The Los Angeles River Path in Elysian Valley is popular with pedestrians and cyclists alike, but it bikes and walkers aren’t doing the greatest job of sharing the space. After a crash earlier this month with a cyclist and an elderly woman, some neighbors are lobbying to immediately banish bikes from the paved trail, reports LA Weekly.
But the councilman representing the area says that’s not going to happen.
Residents of Elysian Valley have been unhappy with the design of the path for years, says the Weekly. Locals say they have tried to make the path safer through grassroots efforts—organizing safety campaigns on a neighborhood level, even putting up their own homemade signs reminding people to “share the path”—but that their efforts haven’t been supported by city agencies.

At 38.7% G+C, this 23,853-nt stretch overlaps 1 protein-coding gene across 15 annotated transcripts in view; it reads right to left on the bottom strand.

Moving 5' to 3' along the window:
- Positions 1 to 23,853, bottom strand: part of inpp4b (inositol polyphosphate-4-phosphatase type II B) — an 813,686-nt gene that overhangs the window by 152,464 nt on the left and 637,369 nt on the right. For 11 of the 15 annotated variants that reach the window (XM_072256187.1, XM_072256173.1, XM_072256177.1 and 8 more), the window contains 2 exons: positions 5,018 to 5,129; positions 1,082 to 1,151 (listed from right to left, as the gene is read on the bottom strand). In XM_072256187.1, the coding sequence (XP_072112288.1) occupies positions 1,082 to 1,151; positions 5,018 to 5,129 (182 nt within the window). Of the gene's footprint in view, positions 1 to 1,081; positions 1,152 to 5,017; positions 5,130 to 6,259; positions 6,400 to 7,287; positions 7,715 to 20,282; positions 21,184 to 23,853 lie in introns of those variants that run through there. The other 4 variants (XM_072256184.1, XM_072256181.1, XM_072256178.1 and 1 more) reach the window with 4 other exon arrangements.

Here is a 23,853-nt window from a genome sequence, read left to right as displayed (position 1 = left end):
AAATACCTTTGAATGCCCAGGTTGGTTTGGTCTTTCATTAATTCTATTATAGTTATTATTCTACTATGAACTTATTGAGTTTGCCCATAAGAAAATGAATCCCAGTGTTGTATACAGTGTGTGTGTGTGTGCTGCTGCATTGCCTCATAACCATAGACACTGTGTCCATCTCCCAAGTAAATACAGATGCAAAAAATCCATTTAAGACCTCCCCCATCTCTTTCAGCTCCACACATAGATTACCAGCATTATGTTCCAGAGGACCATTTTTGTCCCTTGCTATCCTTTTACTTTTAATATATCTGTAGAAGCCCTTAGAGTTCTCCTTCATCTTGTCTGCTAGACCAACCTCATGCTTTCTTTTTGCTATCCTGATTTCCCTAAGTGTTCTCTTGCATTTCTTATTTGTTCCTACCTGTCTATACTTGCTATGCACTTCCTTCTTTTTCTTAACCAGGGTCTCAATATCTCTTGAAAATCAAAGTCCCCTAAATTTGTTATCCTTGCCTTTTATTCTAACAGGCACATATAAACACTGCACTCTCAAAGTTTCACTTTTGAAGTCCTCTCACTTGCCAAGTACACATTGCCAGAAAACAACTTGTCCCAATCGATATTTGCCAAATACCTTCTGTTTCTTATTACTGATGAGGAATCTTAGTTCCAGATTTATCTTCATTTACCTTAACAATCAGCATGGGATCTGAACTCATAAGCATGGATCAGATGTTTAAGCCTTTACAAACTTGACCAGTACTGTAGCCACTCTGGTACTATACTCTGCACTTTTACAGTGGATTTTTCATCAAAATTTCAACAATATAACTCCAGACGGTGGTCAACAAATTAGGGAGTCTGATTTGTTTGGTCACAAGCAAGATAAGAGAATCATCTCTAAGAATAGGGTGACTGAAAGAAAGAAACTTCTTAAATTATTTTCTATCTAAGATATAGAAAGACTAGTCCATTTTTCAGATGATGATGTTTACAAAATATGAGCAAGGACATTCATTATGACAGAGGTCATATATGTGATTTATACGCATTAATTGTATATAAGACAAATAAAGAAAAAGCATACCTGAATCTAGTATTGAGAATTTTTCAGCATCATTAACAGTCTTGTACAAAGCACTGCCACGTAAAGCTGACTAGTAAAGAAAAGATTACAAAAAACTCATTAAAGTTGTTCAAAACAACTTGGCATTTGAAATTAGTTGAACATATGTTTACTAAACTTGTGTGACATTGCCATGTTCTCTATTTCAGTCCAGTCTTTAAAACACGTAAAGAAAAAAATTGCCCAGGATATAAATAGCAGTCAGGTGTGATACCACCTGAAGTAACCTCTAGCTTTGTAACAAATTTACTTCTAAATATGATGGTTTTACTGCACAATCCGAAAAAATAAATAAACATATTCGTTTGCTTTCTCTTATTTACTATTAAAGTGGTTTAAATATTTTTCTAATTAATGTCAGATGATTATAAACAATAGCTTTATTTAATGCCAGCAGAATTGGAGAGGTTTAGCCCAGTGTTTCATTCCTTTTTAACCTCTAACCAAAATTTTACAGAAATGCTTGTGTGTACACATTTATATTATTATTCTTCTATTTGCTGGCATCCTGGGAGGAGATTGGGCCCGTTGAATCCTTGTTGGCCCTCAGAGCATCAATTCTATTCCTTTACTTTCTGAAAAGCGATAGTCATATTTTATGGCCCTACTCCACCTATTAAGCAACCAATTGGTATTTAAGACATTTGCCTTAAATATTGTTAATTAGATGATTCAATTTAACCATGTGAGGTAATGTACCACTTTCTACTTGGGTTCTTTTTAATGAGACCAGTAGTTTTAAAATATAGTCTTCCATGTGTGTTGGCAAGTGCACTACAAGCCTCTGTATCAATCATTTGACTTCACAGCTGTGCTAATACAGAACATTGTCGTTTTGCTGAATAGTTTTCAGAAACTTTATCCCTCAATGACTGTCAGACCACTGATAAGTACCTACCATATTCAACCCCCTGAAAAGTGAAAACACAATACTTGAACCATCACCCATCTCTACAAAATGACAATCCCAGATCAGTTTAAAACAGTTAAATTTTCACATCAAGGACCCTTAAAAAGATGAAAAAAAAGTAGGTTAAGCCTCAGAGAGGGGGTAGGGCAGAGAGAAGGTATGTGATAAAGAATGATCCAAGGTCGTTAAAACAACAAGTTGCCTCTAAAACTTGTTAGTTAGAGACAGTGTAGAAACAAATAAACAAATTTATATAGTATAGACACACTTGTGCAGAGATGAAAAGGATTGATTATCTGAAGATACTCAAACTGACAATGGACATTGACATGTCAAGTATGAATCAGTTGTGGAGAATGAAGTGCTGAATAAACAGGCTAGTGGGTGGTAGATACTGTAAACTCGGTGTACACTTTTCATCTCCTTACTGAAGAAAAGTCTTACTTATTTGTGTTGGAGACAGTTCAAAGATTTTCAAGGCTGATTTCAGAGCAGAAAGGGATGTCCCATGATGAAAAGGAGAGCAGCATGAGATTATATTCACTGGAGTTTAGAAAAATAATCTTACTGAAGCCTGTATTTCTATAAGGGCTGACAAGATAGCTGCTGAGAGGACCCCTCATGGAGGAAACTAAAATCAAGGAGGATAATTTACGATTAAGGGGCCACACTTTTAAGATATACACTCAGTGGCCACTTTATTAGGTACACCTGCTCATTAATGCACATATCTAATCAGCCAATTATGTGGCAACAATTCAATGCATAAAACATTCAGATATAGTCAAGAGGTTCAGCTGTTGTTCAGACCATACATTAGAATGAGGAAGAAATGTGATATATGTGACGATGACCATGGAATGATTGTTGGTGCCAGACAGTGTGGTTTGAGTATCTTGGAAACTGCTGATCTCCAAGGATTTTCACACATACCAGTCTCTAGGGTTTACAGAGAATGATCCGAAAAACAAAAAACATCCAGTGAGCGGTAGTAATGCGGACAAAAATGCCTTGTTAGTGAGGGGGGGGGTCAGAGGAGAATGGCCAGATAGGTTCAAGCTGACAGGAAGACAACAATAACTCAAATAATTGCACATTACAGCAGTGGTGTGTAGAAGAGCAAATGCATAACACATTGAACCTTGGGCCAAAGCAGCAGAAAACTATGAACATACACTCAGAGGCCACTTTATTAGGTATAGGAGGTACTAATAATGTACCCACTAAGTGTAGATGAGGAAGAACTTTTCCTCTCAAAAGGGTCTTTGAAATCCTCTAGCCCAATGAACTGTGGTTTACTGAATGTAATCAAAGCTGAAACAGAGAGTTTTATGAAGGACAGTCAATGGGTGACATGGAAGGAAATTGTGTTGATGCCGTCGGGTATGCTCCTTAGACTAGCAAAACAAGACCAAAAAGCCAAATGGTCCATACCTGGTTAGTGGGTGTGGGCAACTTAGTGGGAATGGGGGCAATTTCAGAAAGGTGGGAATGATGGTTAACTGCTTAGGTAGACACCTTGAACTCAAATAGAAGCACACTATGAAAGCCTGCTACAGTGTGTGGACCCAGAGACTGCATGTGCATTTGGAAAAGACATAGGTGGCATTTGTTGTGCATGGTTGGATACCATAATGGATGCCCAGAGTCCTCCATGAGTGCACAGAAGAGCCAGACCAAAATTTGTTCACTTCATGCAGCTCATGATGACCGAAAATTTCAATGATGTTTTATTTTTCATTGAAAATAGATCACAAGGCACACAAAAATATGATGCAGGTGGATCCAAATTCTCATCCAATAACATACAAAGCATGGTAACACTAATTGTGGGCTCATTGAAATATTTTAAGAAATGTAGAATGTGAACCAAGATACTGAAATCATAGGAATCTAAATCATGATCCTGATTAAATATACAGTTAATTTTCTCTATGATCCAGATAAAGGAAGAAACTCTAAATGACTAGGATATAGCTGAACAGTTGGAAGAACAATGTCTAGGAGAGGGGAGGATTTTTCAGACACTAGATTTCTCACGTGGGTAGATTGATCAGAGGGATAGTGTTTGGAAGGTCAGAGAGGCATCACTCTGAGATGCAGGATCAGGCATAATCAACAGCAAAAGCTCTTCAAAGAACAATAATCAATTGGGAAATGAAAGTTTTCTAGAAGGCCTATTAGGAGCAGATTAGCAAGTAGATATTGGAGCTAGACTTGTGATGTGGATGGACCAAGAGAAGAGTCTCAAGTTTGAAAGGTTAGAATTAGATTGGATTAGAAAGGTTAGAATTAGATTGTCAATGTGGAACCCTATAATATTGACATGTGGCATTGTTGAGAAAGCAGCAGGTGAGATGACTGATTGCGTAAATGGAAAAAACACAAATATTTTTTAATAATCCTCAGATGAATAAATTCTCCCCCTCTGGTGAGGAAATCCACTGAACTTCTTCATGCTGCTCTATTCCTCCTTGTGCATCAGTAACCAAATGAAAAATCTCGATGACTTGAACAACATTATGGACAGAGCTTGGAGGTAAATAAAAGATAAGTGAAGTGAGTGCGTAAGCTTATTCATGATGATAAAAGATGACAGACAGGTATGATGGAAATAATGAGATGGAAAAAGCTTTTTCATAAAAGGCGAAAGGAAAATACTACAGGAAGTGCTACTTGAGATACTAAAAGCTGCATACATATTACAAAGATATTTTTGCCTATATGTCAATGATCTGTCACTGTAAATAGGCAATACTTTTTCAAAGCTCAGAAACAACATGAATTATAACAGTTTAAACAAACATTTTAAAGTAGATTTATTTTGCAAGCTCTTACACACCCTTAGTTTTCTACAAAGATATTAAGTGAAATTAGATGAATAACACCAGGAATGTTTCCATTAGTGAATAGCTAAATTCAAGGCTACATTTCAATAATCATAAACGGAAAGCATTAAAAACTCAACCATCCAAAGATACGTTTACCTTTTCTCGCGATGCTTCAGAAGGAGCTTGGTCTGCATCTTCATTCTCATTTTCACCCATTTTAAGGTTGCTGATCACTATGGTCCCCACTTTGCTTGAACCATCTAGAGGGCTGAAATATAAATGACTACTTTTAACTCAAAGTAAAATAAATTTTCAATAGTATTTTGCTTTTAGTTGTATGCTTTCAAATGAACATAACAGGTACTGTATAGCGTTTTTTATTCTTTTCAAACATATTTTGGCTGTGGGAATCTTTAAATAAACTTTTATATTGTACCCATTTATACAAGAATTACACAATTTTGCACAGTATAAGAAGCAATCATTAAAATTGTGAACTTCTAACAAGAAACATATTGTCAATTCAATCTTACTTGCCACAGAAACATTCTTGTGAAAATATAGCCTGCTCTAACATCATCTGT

On Wednesday, they got a bit of reinforcement from Councilman Mitch O’Farrell, who represents the neighborhood. O’Farrell issued statement saying he was working to prevent “reckless riding” on the pathway that connects Elysian Valley to Griffith Park.
O’Farrell said that enforcement of the rules for bikes by LAPD officers would be stepped up in “problem areas,” but also noted that “both cyclists and pedestrians have a legal right to utilize the path.” that people need to be careful of each other and coexist on this shared neighborhood resource.
O’Farrell also announced new signage aimed at cyclists would be put up “in the coming months.”
Elysian Valley residents seem skeptical this will all work, with one of them telling the Weekly that new efforts proposed by O’Farrell amount to little more than “band-aid measures.”